3. “Maximus Talentus” – These people aren’t really in the talent pool for your startup, but you need to know about them nonetheless. Maximus Talentus either (1) works for Google or (2) is working on a startup of their very own which will be purchased shortly by Google. Maximus Talentus is usually unassuming and not much of a braggart. They can’t join you for a beer after work because they are coding away on their own Big Idea and have the desire and drive to actually get it done. This species is downright nasty at a keyboard. Maximus Talentus can absolutely, positively deliver top-notch, high quality results on most anything you need having to do with a computer. User interface? No problem. Massive database integrated in to a larger system? Sure thing. Advanced algorithm connecting Kevin Bacon to everyone who’s ever had a flu shot? Done…yawn…what’s next?

Maximus Talentus is worth every penny. In the event you can find one that isn’t being paid handsomely by a big-time tech company and isn’t working on their own project or running their own business, you have won yourself the Nerd Lottery. If you are already working with a real Maximus Talentus, you should put “keeping this person here, happy, and working hard” at the top of your priority list. If you are a Maximus Talentus, congratulations; I’m impressed (please leave a comment so we know you were here).

4. Specificus Rex – This is the species of talent you should be seeking. Just as available are boutique firms that are essentially the natural habitat of Specificus Rex. Specificus Rex is able to do one things (sometimes two, but rarely more than that) REALLY, REALLY well. Specificus Rex may look like a Basicus Competus working with Photoshop, but he/she can build a 10 million row database that will offer queried results in under a second. Or maybe he doesn’t know the first thing about SQL or networking but can make a user interface that will quickly win the devotion of site visitors.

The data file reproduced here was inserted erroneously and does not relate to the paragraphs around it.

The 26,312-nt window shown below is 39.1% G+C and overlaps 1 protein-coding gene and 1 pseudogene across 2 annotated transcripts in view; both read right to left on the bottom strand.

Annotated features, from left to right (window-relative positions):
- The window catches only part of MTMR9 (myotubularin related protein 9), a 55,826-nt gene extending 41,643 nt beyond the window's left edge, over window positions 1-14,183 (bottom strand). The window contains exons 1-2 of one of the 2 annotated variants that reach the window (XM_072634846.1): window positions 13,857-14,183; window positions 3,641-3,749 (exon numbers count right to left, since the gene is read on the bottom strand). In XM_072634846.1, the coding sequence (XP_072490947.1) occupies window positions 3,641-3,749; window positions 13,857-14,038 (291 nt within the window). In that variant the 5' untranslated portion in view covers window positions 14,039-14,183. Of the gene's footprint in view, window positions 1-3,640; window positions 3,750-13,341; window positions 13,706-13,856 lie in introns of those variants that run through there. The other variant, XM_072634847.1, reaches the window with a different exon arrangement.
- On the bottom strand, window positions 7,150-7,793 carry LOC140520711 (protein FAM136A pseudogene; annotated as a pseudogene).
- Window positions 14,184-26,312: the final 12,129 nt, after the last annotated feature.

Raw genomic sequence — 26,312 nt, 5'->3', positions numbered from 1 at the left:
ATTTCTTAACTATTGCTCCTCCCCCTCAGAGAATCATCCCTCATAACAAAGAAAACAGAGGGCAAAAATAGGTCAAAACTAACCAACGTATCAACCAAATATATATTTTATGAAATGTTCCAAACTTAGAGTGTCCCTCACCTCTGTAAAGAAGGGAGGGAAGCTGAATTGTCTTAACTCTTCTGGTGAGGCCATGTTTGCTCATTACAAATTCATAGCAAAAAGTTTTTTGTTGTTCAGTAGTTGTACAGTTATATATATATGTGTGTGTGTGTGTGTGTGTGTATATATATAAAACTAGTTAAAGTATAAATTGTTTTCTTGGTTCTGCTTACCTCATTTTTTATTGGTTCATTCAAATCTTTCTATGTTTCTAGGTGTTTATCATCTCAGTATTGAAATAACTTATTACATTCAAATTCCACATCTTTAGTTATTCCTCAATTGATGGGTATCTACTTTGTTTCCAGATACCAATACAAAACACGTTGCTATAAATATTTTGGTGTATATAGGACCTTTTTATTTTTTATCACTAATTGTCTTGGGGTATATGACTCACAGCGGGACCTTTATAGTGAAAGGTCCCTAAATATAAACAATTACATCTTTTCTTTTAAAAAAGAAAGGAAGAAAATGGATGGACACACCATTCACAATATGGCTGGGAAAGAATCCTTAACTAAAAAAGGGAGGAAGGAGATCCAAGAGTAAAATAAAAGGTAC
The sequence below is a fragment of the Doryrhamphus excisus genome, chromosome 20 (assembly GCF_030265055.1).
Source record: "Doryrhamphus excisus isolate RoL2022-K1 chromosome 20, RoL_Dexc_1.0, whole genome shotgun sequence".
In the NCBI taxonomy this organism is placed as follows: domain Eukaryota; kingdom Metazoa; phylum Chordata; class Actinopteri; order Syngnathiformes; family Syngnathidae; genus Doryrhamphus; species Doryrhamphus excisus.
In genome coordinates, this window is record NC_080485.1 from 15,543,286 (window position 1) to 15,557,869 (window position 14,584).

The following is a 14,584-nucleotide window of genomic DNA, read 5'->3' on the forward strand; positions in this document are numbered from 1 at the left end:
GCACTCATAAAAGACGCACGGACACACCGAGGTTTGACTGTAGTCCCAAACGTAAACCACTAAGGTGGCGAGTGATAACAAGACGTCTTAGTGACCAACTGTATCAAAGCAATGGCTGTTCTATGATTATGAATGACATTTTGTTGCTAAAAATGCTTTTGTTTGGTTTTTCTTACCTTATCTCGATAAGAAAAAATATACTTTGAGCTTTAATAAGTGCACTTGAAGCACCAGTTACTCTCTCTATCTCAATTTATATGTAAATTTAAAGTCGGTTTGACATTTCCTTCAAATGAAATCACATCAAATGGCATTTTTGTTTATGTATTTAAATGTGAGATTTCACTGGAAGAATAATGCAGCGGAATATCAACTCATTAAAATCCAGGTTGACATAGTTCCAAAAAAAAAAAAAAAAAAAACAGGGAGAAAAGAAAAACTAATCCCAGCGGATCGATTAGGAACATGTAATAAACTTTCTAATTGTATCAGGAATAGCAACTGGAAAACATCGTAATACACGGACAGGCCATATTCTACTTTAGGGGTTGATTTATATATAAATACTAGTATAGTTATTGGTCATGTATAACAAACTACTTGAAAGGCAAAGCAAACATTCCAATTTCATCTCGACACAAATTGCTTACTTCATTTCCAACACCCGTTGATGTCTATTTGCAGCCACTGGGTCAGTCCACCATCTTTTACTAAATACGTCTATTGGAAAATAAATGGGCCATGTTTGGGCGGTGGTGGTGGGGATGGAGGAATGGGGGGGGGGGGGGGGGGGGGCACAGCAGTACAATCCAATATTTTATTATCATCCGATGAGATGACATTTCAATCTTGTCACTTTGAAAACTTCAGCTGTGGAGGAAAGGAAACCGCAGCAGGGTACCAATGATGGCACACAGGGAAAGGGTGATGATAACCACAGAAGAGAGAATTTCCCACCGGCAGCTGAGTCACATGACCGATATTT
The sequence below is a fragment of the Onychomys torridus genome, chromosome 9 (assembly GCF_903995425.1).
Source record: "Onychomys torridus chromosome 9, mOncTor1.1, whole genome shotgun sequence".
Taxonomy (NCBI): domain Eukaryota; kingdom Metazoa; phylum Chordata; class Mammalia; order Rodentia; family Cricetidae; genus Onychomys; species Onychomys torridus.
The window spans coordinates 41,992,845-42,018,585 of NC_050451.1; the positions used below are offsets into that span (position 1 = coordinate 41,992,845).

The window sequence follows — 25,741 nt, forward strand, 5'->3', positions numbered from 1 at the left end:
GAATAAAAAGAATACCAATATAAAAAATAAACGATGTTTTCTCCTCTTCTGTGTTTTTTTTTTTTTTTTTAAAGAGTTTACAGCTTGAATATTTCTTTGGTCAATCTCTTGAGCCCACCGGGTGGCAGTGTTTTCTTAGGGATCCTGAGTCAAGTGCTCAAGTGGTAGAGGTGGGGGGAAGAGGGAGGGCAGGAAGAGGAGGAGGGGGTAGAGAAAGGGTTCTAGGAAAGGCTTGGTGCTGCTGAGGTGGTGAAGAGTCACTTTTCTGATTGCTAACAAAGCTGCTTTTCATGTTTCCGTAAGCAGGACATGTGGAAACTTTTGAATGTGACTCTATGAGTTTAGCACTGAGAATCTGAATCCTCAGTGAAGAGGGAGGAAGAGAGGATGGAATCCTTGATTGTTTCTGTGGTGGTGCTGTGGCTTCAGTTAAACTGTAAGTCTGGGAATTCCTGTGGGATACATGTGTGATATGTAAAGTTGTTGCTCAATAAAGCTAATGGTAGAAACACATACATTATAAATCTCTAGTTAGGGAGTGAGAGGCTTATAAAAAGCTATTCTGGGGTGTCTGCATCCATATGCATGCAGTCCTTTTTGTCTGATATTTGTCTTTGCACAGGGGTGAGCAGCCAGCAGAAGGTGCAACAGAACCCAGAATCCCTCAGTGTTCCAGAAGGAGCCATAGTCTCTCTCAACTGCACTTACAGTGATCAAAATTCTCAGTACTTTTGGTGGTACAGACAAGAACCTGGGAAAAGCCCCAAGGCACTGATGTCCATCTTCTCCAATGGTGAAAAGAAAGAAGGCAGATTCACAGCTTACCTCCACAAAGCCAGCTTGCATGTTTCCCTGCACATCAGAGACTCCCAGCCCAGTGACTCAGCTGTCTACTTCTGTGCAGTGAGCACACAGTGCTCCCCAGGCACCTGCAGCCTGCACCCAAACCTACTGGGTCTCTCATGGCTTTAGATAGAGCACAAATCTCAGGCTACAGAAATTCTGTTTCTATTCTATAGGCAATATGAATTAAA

Specificus Rex is an asset to your organization and while you may be tempted to go with someone who is more “well rounded”, you’re best off working with a group of people who are at the top of the food chain regarding their specific talent or skill. You’d be surprised how easily those folks will work together when they are only asked to manage the part of the project in which they are experts.

A s an aside, there are a number of application development firms springing up that have a well-built team made of Specificus Rex. If you walk in to an introductory meeting and hear the following…

“Hi, I’m Fred. I’m the head of the company and will serve as project manager. This is Lisa, our graphic designer. That’s Bill, who builds the user interface. That’s Becky, who does most of the coding. And that’s Earl, who will be managing the database and making sure everything fits together. Paul over there will handle quality assurance and debugging.”

…then you have hit the jackpot.

Hopefully you know a little more about what to look for when sourcing talent. Though this article was written a little tongue-in-cheek, I think you’ll find that more often then not, programmers you run across will fall in to one of these categories pretty naturally. The final piece of advice I’d offer with regard to sourcing programming talent is that it is important to remember that “well-paid experts” are “well-paid” and “experts” for a reason. In most cases, they are very good at what they do and while the cost may seem excessive on the front end, you’ll be happier spending your money correctly the first time instead of cutting corners with a lesser species and paying for it later.

Happy Hunting.

2 Responses

  1. This is so ridiculously true it’s not even funny. This should be required reading for any project manager.

  2. computer tips

    Cool, very good article, i like it..